If understanding the compass orientation seems too complicated on-site (sometimes light can be tricky to decipher when objects are partially blocking light during part of the day), I recommend observing the yard over the course of the day. Note when the space or spaces where you plan on putting the garden get sun and when they are shaded. Some gardens are better suited for fall or early spring production than for summer, due to shade creators that change depending on the time of year and position of the sun in the sky. At GCG, we use a tool called a Solar Pathfinder, which shows the sun’s trajectory at different times of day through the seasons. It’s a professional tool so it’s a bit pricey for a homeowner, but could be a worthwhile investment for a landscape professional.
Choose Your Plants
In terms of plants and how much sun they like, certain plants can handle less sun than others and still be productive. You ideally want as much light as possible, but sometimes sunlight is limited. Use the following basic guidelines to determine the amount of sun various vegetables need for success:
6+ hours of sun: fruiting crops (tomatoes, zucchinis, cucumbers, eggplants, peppers, etc.), basil, and rosemary.
4½ – 6 hours of sun: leafy greens, lettuces, perennial herbs like oregano and mint, chives, and thyme, root vegetables, onions, and garlic.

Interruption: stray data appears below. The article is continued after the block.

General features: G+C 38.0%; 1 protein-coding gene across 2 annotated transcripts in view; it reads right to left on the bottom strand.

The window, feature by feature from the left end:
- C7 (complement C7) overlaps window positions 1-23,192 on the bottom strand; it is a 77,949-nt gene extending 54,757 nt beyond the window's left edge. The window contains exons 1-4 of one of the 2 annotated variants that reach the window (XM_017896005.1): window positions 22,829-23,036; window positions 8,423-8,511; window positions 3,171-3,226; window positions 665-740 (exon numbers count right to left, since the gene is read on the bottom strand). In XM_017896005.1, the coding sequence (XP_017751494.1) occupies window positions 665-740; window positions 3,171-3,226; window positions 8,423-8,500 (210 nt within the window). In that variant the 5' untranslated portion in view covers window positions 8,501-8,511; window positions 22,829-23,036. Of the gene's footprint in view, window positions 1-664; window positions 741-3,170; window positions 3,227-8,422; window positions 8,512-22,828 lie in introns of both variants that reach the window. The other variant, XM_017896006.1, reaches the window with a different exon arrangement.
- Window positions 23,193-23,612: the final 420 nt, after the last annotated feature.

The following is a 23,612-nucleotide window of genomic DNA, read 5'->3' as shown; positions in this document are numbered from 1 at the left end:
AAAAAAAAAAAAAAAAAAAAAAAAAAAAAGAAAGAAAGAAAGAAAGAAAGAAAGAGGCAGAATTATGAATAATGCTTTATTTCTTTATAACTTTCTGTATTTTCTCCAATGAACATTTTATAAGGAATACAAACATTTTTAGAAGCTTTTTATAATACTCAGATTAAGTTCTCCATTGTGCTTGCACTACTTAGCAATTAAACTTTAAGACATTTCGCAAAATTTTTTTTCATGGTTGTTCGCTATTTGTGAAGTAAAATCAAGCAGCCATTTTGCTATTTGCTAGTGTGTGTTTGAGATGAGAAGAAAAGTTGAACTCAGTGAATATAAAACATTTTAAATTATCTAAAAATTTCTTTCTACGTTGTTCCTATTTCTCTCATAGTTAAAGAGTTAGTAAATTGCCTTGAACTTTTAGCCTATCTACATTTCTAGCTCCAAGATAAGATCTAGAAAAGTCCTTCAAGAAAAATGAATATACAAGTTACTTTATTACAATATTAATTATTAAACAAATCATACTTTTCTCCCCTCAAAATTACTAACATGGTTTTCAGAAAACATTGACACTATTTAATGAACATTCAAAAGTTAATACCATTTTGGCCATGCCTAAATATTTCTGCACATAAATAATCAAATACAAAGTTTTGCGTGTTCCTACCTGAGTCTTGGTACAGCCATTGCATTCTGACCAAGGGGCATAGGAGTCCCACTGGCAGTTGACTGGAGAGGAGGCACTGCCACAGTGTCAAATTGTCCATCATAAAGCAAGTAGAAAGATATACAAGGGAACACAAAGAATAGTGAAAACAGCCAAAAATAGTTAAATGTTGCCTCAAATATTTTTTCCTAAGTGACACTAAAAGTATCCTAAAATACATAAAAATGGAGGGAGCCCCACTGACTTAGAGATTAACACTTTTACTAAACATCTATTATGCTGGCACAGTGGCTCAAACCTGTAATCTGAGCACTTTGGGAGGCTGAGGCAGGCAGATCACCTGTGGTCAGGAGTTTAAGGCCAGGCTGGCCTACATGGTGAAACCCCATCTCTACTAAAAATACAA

Also, keep in mind that certain crops can do well into the cold weather in the spring and fall while others will not succeed. If the vegetable plant can fare well with lower light, it often also does well in the cold. Kale, collards, chives, greens/lettuce, and root crops can stand a light frost, and should do well late into the season. We use cold frames to extend the growing season deep into December, and to keep plants alive over the winter for an early spring harvest. (Cold frames can extend the growing season by up to three months!) Most information you need to know in terms of light requirements and cold hardiness should be on the seed packet or in a seed catalog.
Every yard is different, and often even if there are trees blocking some light, it can filter through the leaves and give the garden additional light over the course of the day. If you feel like you get at least four hours of sun in a spot in the yard, I recommend trying vegetables on a small-scale. You might try a 4 ft. by 4 ft. raised-bed or containers, and see how your first year of production goes. After a growing season, you should be able to identify what is working and what isn’t, which will vary from yard to yard.
How Many Plants?
Once you’ve picked the best spot in the yard, what exactly should you plant? A good rule of thumb is to make sure whoever is eating from the garden is realistic about how much they intend to eat of what is planted. We often get clients who are really, really excited about tomatoes and plant six or more tomato plants, only to be totally overwhelmed by the yield. It sometimes takes a season to get this right, and depending on the year, some plants are more or less productive than previous years because of the growing season’s conditions. I recommend looking up basic yield statistics for the vegetable plants you are interested in growing to make sure you don’t over-commit yourself or your client to too much of a good thing.